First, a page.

Being in bed with Trump has not been good for business at the National Enquirer.
It turns out the National Enquirer's decision to become a work for Trump, attacking his enemies and trying to silence women from his past, isn't paying off financially.
In fact, the Associated Press reports, "The Enquirer’s privately held parent company, American Media Inc., lost $72 million for the year ending in March."
The collapse comes "despite AMI chairman David Pecker’s claims that the Enquirer’s heavy focus on Trump sells magazines," according to AP.
Pecker now finds himself deeply enmeshed in scandals and investigations, after the tabloid served as a conduit for Trump's presidential campaign, arranging payments for women who had affairs with the Republican.
Last week, the Wall Street Journal reported that Pecker and Dylan Howard, AMI's chief content officer, have received immunity from prosecutors who are investigating Trump's payoffs to the tabloid.
The payments were made so the Enquirer could buy the exclusive rights to the stories of former Playboy model Karen McDougal and adult film actress Stormy Daniels.
Trump’s personal attorney and longtime fixer Michael Cohen arranged for the six-figure payments to the Enquirer, which then never published the damaging stories, using a tactic known as "catch and kill."
AMI also paid a Trump Tower doorman $30,000 for his story about Trump fathering a child out of wedlock, and then made sure not publish it.
Pecker, a longtime Trump ally, has always made sure the Enquirer protected his friend.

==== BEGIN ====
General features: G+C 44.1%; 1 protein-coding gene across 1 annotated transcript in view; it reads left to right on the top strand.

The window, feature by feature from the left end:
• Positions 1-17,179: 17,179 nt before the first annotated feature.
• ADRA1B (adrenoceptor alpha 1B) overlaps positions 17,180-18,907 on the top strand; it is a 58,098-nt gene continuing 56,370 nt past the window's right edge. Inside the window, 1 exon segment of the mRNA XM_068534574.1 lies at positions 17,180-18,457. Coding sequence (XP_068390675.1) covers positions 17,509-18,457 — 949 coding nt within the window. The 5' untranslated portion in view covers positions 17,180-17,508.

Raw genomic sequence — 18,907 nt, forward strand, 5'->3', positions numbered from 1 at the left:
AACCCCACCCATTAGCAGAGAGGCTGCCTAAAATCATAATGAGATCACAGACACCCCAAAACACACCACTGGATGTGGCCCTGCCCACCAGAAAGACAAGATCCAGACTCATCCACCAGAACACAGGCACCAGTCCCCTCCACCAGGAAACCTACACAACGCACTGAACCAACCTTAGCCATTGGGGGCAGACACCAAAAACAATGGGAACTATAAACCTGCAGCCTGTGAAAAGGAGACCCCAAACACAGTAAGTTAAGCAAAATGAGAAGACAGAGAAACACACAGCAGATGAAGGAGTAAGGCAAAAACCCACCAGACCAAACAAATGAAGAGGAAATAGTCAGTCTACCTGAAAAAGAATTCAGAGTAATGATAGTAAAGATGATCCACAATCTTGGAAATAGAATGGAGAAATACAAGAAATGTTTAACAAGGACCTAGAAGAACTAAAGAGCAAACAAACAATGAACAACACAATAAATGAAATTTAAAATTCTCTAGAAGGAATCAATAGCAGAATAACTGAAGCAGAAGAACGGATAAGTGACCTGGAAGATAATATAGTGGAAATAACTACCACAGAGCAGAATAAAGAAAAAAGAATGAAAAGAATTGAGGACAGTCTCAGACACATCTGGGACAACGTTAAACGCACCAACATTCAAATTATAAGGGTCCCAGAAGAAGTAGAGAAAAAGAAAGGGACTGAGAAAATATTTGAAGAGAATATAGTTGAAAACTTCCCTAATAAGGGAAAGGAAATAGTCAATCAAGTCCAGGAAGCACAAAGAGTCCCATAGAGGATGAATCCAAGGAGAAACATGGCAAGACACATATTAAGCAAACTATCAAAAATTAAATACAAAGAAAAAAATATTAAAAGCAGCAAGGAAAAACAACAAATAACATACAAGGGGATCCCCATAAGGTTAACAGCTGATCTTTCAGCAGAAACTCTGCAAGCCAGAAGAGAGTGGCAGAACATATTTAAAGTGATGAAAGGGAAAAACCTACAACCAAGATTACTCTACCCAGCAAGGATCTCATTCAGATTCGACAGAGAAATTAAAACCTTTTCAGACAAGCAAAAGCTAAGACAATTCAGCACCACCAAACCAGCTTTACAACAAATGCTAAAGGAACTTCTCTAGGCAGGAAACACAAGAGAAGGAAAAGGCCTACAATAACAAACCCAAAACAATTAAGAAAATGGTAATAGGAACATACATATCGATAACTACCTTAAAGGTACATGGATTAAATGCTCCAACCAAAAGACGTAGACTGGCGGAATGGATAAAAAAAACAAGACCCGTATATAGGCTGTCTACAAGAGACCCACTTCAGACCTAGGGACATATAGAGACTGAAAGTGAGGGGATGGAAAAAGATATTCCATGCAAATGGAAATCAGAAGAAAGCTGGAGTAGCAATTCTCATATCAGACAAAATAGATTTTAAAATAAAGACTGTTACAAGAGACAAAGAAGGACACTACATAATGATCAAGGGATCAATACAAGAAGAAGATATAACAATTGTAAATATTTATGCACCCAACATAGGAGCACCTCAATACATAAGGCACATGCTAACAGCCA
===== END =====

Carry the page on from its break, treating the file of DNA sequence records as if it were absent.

"For the better part of two decades, Mr. Pecker had ordered his staff at American Media to protect Mr. Trump from troublesome stories, in some cases by buying up stories about him and filing it away," the New York Times reported this week.
It turns out that when Trump announced his candidacy in 2015, Pecker and the National Enquirer were sitting on a large stash of previously unpublished gossip items about the Republican.
In fact, the sensitive information was reportedly kept in a safe at the magazine.
Instead of putting that information into the tabloid, which could have produced headlines and likely would have increased newsstand sales, Pecker ordered staffers to withhold the embarrassing information.
"That meant that American Media, the nation’s largest gossip publisher, did not play a role during the election year in vetting a presidential candidacy — Mr. Trump’s — made for the tabloids," the Times notes.
In other words, the Enquirer was willing to lose out on sales revenue in order to protect Trump.
And according to the AP, that's exactly what happened—the Enquirer's circulation dropped 15 percent during the presidential campaign, a time when there was intense news consumer interest in Trump.
Covering up for Trump is never good.
Published with permission of The American Independent Foundation.